Fixing Lead Paint in Homes Can be a Financial Reach for Families

Kareemah Lumpkin, left, talks with another attendee at a meeting for grant recipients. (Sarah Jane Tribble / ideastream)
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Lead poisoning is an unseen but destructive health problem in Northeast Ohio, and for the first time, Cuyahoga County did not win a federal grant to make contaminated homes safe again. In the next part of our Be Well series, Lead: Crisis Abandoned, ideastream's Nick Castele reports local officials are trying to stretch their remaining money—and parents of lead poisoned children are looking for other options.

When doctors tested Kareemah Lumpkin's sons for lead, their results came back with bad news. The levels of lead in their blood far exceeded the minimum for poisoning.

She says the source of her sons' poisoning was lead paint in their Shaker Heights home. As in many old houses, the greatest risk is around windows and doors.

In her  kitchen, she opens a now-renovated window and explains how things used to be.

"When you opened up a window, all the pieces of paint would just fall. It would just fall,” Lumpkin says. “So what I'd have to do is, I used to do Clorox wipes, and every time I’d open the window, I would just take a Clorox wipe and wipe this out."

The diagnosis has changed how she parents her two boys. She prepares meals high in iron, with lots of leafy vegetables and dairy—in an effort to counteract the poisoning.

And while her sons' lead levels have fallen, research shows the effects can linger into adulthood. Lumpkin says she sees it in her kids.

“I asked my oldest son, like, ‘Why can't you sit down?’ And he said, ‘Cause my brain won't stop moving.’ And I'm like, ‘Really?’ And he's like, ‘Yeah, my brain tells my legs to walk,’” Lumpkin says. “And that was so amazing that he was actually able to put it in words for me. he’s only four.”

Cuyahoga County approved Lumpkin for a federally-funded grant to make her home safe from lead. The county says the average cost of work is about $7,300.

This year, Lumpkin packed up her things for a few days, while contractors did work on her garage, and replaced windows and doors in her house.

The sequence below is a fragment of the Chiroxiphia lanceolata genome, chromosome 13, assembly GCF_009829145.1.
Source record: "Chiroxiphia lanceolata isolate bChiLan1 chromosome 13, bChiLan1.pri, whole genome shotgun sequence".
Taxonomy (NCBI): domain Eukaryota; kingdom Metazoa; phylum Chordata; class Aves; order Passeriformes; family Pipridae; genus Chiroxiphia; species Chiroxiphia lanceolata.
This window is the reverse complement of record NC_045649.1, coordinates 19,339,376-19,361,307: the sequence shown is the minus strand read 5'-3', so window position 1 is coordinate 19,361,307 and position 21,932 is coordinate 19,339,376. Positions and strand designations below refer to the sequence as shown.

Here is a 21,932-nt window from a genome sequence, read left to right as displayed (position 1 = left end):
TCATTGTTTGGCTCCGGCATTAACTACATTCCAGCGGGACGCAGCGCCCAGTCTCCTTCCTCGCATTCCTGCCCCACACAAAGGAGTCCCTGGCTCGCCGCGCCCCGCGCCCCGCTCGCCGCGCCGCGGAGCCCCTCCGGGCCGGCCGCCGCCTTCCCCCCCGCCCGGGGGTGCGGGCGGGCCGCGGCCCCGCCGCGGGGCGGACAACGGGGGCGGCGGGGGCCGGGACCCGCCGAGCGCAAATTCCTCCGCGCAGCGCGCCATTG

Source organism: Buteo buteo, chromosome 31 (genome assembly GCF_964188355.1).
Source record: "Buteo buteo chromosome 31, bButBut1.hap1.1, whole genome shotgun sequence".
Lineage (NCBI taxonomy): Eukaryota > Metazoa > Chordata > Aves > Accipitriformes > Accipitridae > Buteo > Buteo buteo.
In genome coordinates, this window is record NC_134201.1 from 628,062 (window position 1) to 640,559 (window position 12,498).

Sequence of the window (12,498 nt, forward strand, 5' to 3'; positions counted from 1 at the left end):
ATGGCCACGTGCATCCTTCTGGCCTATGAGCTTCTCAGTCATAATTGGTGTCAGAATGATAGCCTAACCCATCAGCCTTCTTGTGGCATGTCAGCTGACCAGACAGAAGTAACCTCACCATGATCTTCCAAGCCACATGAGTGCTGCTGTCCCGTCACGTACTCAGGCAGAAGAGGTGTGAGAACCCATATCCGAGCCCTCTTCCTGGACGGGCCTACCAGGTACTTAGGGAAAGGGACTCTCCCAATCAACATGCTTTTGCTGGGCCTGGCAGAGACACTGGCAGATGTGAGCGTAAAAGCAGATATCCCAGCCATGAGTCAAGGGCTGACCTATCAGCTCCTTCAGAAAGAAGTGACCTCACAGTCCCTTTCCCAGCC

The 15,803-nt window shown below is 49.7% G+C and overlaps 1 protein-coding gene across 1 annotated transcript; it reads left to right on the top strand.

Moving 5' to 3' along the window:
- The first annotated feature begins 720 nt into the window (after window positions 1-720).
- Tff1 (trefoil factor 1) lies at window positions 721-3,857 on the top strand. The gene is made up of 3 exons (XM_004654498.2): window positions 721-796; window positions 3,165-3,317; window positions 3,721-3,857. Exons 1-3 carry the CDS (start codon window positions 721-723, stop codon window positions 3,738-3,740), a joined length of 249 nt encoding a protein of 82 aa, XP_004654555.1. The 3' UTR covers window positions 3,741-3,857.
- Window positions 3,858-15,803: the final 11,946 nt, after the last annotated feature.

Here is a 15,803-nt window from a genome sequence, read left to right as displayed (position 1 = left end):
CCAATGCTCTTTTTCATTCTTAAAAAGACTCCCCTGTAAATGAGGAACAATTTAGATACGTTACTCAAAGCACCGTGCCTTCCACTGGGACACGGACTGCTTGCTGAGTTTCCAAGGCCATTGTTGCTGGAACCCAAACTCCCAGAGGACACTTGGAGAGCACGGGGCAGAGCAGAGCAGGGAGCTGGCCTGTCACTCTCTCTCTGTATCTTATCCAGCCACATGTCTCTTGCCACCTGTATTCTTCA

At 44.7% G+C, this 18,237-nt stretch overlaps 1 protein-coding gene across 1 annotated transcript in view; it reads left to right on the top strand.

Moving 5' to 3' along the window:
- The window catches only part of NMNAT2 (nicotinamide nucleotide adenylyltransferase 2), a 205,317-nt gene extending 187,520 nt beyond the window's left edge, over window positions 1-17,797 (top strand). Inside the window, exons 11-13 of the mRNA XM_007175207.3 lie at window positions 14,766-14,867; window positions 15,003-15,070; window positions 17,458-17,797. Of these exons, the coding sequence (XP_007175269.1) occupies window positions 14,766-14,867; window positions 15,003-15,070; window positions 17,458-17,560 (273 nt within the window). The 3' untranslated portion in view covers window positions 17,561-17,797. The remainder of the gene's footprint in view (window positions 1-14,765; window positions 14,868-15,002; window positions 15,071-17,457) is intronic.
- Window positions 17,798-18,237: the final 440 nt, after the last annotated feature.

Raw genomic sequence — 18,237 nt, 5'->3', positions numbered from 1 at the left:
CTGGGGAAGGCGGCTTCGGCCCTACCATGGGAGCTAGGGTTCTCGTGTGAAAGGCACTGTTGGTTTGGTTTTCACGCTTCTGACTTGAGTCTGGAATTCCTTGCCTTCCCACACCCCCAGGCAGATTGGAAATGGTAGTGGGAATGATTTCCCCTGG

“I got two new doors,” she says, “A whole side of the garage wall, and a window for the garage…Oh! Windows in the hallway, I got windows in my hallways, too.”

But now, the county's grant money is running out. And the city of Cleveland hasn't won a grant for lead remediation from the U.S. Department of Housing and Urban Development in several years.

To be sure, the city and county have made progress against lead, bringing down poisoning rates. From 2004 to 2012, the share of children in Cuyahoga County who test for elevated blood-lead levels has fallen from 35 percent to 11 percent.

Cleveland and Cuyahoga County have used millions of dollars in HUD lead remediation money to make 5,000 housing units safe. Still, that’s only a fraction of the hundreds of thousands of units in the metro area old enough to be a lead risk.

There are some low-interest loans available to help with lead remediation, but the pool of free money has dwindled.

Cleveland's assistant director for community development, Michael Cosgrove, says now, the city’s lead program can afford only to fix houses where children have been seriously poisoned.

“Out of the children that we could potentially treat if we had the lead hazard demonstration grant or the control grant, it’s a small percentage,” Cosgrove says. “It’s the worst of the worst.”

In Cleveland's Clark-Fulton neighborhood on the city's west side, nearly one in four children tested meet at least the minimum threshold for lead poisoning.

Jasmine Malave’s son, Jacob, is one of them. He's four years old. We sit down in the front yard of their family home, where she lives with her grandparents.

“We have old paint around our windows on the inside. And then we had tore up our old rug we had in our living room. And it's wooden floors, so it had spots of old, old paint from years,” she says. “And he was a baby, he crawled around, he picked up stuff, he put it in his mouth.”

Money is tight for Malave, who turns 20 this year and also has a one-year-old daughter. She recently bought a car so she can drive to her job at a factory.

“It's still hard, because my kids need stuff all the time. My daughter, like, I buy her diapers, and I turn around, she needs diapers the next week already. Her milk,” Malave says. “It's kind of hard, and I'm the only one basically helping around here. I try to help my grandma as much as I can with her bills.”

Malave says she'd like to find a new home that's already lead safe. She says her daughter's lead levels are starting to rise. 

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